He was hospitalized after he experienced extreme weakness, confusion, and a rapid decay of his mental faculties. I was joined by my brothers, and we prepared for the worst. The hardest part, for me, was the unbelievable interaction with the mind of conventional medicine. The renal specialist (who was a kindly soul— one of the few encountered), told us that they “have not yet diagnosed a disease entity.” And there, in a nutshell, is the problem. In conventional thinking, you must know what’s wrong before you can treat. They stood helpless as they tried to find something to treat. They did blood tests, Doppler tests, and CAT scans. They called in a neurologist (perhaps Dad’s confusion was neurologic in nature). He wanted to do a spinal tap to check for a rare strain of meningitis. He also checked for Lyme disease.
The neurologist was a picture of everything I fear in a physician. We were unable to reach him by phone, and his visits to my father’s room were less than three minutes long. He was always on the run. My brother, who coordinates emergency medical service in the rural area in which he lives, asked if he could meet the doctor to discuss what might be happening. “Are you a doctor?” he was asked. “No,” replied my brother. “Then we don’t have anything to talk about,” said the neurologist.
They called in a psychiatrist to determine my father’s mental state. Maybe they could find something wrong there that they could treat. Perhaps a psychosis or a delusional state. I arrived at the hospital with a kit of (homeopathic) remedies and a Repertory (the reference guide that enables one to choose the appropriate remedy). I was in touch, by phone, with several experienced medical homeopaths. I remembered the words of Kent (historically a famous and admired homeopathic practitioner and teacher): It is not up to the physician to determine if an illness is incurable. Take the case, give the remedy, let the vital force sort it out.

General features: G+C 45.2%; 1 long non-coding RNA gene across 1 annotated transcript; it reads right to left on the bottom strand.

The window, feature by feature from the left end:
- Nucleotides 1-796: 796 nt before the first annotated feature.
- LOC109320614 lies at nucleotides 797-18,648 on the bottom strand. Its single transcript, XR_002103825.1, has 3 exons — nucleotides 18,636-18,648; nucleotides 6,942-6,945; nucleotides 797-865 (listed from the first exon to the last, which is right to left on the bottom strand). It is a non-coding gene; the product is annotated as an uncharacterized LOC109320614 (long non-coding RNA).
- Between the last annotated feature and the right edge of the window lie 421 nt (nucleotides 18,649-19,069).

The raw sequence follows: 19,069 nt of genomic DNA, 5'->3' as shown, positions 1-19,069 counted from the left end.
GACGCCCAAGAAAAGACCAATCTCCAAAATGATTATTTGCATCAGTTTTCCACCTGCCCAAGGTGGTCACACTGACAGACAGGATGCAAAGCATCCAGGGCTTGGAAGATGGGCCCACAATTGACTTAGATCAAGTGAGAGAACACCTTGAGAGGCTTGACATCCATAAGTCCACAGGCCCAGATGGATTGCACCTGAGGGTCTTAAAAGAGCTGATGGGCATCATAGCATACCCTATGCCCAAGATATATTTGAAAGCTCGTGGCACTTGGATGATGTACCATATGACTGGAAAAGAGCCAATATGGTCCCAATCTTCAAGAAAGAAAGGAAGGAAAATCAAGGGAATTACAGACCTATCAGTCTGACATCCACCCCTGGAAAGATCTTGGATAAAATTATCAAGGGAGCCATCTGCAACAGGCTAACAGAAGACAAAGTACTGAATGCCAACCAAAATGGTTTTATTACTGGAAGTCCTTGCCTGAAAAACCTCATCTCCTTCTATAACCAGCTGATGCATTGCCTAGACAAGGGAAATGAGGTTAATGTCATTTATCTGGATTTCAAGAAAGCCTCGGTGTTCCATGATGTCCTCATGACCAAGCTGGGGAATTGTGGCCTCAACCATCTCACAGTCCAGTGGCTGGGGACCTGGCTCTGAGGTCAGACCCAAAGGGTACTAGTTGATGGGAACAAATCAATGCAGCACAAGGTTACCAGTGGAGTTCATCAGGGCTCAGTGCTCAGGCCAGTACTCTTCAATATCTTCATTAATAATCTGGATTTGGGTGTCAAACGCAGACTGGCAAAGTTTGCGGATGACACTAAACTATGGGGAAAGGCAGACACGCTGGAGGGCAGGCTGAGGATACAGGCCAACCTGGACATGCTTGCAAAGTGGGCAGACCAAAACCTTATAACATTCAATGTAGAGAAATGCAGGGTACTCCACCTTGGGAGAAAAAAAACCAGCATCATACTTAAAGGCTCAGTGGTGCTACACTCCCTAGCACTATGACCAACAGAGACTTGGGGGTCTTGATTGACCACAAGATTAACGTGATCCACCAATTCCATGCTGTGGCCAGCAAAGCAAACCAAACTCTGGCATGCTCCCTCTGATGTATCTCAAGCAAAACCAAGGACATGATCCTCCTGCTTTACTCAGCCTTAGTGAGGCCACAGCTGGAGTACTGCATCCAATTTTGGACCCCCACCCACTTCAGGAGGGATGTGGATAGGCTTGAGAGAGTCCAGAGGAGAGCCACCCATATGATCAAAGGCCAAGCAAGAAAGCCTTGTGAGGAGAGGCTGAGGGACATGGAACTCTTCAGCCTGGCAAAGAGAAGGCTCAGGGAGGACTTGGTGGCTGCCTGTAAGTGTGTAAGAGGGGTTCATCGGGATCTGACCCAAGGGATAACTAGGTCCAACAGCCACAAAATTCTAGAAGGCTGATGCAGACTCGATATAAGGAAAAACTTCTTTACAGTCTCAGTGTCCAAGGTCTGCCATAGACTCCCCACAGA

I was prepared for my father’s death. In the next three days, I gave him three remedies. I put them in his drinking water. Each day his symptoms changed, and the remedy selection changed with them. On the fourth day he was able to recognize us and have snippets of a lucid conversation. Within a week he was wondering why he was in the hospital. The doctors never found anything to treat. They were baffled by his sudden decline, and equally baffled by his recovery.
He continued to have some problems after his release, and I took him to a local homeopath who prescribed with a detachment I could not have. My father, though far from being in perfect health, is now functioning fairly well. In this age of modern medicine, with its tests and machines, I thought about the times past— when people understood that there was a process in life that began at birth and ended at death, and that death was a part of the whole. Instead of trying to freeze the person in life (i.e., to keep the person’s body alive at all costs), they accepted that the end does come to all. And what do you do when you are faced with an elderly man who is, apparently, running out of life? Yo u give him the proper remedy and trust the vital force. It never lets either of you down.